Last November we reported on the new opera Glory Denied, which is based on the 2001 book of the same name by Tom Philpott. The book and opera tell the amazing story of Col. Floyd James “Jim” Thompson, the former Special Forces officer who was captured by the Viet Cong in Vietnam in 1964 and not released until 1973. Thompson was the longest-held POW in U.S. history.
Composer Tom Cipullo’s two-character operatic version of Thompson’s life during captivity and after will be performed next by the UrbanArias Opera Company at the Artisphere in Rosslyn (Arlington), Virginia, beginning April 1. The company is offering discounts to active-duty military folks for the six performances.
For more details and to check show times and dates go to Urban Arias’ website.
Posted on March 30th 2011 in Music
Homer Hickam (above), the best-selling author best known for his 1998 memoir, Rocket Boys, which deals with his life growing up in a small West Virginia coal town in the fifties, will receive the Vietnam Veterans of America Excellence in the Arts Award at the Saturday night (Aug. 20) Awards Banquet at VVA’s National Convention at the Silver Legacy Hotel in Reno. Hickam served as a 1st Lieutenant with the 4th Infantry Division in Vietnam in 1967-68.
His latest book, The Dinosaur Hunter, is a fast-moving adventure novel set in the present-day Montana ranchlands. It centers on a former L.A. homicide detective who uses his police skills as sketchy things begin to happen in and around his ranch. The book “is fun, ” reviewer Carolyn See wrote in The Washington Post, “and if you don’t already live in Montana, it’s a perfect escape.”
For more info on the book, and Hickam’s other novels and memoirs, go to the author’s web site.
Posted on March 30th 2011 in Book News
We took the name of this web page (and the column in The VVA Veteran where it originated) from the classic book of military strategy, The Art of War, written by the Chinese general and philosopher Sun Wu in the 6th century B.C. That book has been republished in countless print editions over the centuries.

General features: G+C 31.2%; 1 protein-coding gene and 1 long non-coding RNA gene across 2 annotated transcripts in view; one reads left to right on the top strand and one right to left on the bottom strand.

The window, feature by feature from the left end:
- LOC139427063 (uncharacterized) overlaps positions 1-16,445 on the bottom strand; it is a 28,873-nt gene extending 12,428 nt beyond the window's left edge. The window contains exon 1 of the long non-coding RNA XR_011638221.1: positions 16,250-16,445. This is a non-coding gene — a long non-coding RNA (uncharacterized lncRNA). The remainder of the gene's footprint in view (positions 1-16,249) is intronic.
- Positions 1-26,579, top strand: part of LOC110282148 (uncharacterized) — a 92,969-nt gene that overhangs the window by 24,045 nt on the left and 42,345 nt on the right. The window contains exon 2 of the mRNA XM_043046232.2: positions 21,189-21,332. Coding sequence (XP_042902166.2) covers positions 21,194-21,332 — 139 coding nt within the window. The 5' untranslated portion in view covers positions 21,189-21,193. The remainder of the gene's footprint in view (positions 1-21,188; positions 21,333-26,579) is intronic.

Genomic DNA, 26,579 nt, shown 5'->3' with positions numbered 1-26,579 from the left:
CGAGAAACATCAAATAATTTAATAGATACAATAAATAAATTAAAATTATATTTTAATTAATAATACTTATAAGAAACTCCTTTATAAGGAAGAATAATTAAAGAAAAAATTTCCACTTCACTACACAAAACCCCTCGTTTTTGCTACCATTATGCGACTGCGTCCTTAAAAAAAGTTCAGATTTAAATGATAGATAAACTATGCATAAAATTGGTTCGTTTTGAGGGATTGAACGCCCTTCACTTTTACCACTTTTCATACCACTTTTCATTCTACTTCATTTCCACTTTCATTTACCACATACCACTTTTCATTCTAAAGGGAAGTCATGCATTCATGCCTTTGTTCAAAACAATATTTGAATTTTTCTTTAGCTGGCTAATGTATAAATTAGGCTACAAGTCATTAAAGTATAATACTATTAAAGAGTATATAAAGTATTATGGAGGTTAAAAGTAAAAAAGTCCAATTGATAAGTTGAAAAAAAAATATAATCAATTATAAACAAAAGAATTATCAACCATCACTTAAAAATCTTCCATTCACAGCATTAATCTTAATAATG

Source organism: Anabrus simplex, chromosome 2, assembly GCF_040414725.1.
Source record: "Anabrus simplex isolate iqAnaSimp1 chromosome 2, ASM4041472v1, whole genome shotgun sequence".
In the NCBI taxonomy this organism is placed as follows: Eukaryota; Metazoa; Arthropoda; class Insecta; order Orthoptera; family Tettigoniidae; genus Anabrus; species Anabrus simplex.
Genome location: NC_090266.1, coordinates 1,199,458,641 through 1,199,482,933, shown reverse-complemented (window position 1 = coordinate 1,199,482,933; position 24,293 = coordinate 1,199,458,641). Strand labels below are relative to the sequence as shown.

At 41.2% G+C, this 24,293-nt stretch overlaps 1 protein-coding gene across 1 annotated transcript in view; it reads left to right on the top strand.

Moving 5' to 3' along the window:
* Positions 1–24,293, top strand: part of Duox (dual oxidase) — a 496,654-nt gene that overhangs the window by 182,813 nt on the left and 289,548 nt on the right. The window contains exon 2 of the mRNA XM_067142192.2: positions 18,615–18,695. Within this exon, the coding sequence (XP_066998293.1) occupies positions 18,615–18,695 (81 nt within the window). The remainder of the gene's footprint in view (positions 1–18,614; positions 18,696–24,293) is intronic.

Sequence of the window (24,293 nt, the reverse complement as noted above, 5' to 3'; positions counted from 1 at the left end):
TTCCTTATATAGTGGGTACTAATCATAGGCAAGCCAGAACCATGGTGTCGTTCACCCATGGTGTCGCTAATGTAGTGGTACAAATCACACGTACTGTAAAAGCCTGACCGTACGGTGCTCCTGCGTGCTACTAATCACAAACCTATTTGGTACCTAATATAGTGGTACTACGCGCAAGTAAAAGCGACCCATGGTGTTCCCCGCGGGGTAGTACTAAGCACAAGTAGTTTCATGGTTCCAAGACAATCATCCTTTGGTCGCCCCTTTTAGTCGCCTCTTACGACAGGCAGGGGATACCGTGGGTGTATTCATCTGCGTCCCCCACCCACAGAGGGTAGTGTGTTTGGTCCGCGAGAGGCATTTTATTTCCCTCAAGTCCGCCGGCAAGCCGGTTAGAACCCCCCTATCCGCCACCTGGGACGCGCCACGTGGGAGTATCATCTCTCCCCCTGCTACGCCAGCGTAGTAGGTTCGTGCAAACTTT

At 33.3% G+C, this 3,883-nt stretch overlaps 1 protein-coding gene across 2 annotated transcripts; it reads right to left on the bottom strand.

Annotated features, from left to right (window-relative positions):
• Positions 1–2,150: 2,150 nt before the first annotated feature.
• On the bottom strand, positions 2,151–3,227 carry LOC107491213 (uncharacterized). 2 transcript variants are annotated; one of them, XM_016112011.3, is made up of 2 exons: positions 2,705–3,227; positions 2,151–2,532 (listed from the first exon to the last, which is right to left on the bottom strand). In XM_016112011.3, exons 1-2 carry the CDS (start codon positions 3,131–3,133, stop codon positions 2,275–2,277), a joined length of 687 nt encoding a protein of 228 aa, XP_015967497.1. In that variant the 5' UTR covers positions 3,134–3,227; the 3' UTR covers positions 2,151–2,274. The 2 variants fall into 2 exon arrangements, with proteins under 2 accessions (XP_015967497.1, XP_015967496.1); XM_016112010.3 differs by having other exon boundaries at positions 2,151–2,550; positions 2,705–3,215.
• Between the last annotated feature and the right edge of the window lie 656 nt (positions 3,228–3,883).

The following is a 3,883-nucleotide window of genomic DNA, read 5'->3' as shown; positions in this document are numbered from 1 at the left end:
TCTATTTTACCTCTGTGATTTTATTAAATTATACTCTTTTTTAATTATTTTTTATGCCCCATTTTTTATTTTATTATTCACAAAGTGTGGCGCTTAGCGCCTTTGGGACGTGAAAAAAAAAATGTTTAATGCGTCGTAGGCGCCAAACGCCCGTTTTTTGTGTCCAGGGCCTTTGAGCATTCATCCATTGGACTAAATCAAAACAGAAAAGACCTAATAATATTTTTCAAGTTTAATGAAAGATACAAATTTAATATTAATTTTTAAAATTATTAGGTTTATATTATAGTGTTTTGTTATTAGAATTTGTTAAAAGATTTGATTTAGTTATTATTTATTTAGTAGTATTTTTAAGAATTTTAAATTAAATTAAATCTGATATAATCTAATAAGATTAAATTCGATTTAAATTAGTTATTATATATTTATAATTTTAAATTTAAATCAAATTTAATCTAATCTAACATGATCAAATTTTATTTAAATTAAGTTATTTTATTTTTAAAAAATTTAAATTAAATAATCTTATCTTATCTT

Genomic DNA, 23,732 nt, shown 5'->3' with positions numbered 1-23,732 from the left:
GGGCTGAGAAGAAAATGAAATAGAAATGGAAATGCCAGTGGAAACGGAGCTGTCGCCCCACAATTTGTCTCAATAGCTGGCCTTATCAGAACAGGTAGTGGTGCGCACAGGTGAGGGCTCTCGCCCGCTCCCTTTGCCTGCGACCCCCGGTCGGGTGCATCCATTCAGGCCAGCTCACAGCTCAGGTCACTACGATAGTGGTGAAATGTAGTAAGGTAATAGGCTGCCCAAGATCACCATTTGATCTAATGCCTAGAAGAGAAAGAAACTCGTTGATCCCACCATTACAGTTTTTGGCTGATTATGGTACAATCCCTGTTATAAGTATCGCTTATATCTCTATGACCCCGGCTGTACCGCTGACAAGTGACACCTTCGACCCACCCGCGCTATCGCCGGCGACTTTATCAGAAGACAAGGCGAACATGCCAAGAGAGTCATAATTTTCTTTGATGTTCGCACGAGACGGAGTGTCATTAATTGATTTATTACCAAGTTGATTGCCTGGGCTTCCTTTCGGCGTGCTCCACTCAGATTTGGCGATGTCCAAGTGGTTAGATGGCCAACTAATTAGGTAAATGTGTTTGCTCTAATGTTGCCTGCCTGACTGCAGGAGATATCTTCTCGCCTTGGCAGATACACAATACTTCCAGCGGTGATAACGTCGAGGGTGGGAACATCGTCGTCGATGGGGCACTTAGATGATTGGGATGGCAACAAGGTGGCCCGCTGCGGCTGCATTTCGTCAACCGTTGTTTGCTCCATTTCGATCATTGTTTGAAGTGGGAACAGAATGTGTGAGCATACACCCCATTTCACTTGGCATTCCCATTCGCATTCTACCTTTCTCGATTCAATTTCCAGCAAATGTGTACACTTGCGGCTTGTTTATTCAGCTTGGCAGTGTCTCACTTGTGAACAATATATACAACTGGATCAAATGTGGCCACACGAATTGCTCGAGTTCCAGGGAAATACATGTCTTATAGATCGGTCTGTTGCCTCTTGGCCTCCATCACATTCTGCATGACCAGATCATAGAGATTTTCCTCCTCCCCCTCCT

Now, for the first time–according to articles in The New York Times and the web site Graphic Novel Reporter–The Art of War will be published as a graphic novel by Round Table Companies, in partnership with Smarter Comics.
The 58-page comic book will be released April 11 in an array of formats. You can get it as an online eBook; or as an iPhone, Android phone, Android tablet, or iPad eBooke (for free). Or you can buy the printed graphic book for $12.95.
Corey Michael Blake, the chief executive of Round Table, says the new comic book is aimed at busy professionals who are looking for a fun and educational read, as well as at traditional comic book readers.
Posted on March 29th 2011 in Book News, History
Despite the fact that it contains perhaps Hollywood’s most psychotic Vietnam veteran (and that’s saying something), the 1976 Paul Schrader-Martin Scorsese film Taxi Driver is widely viewed as one of the best movies of the last half of the 20th century. In 1998, for example, the American Film Institute ranked the one hundred greatest American movies, and Taxi Driver came in at No. 47. (Francis Ford Copolla’s 1979 Apocalpyse Now was ranked No. 28; Michael Cimino’s intense The Deer Hunter (1978) was No. 79, and Oliver Stone’s Platoon (1986) came in at No. 83.)
The film, in which Robert De Niro (above) gives an unforgettable performance as the unbalanced title character, Travis Bickle, won the Palme d’Or at the Cannes Film Festival. It also was nominated for four Academy Awards, including best picture (it didn’t win; Rocky did).
The Film Forum in New York is showing a restored version of Taxi Driver now through March 31. Check the Film Forum’s web site for times and other info about the movie.
Posted on March 22nd 2011 in Feature Films
The Wayne Writers Forum and Wayne State University Student Services is sponsoring “A Salute to the Music and Literature of the Vietnam War Era,” featuring Vietnam veteran poet/essayist/memoirist W.D. Ehrhart (above), beginning at 7:00 p.m. this Thursday, March 24. The program will be held at the Bernath Auditorium in the David Adamany Undergraduate Library on the Wayne State University Campus.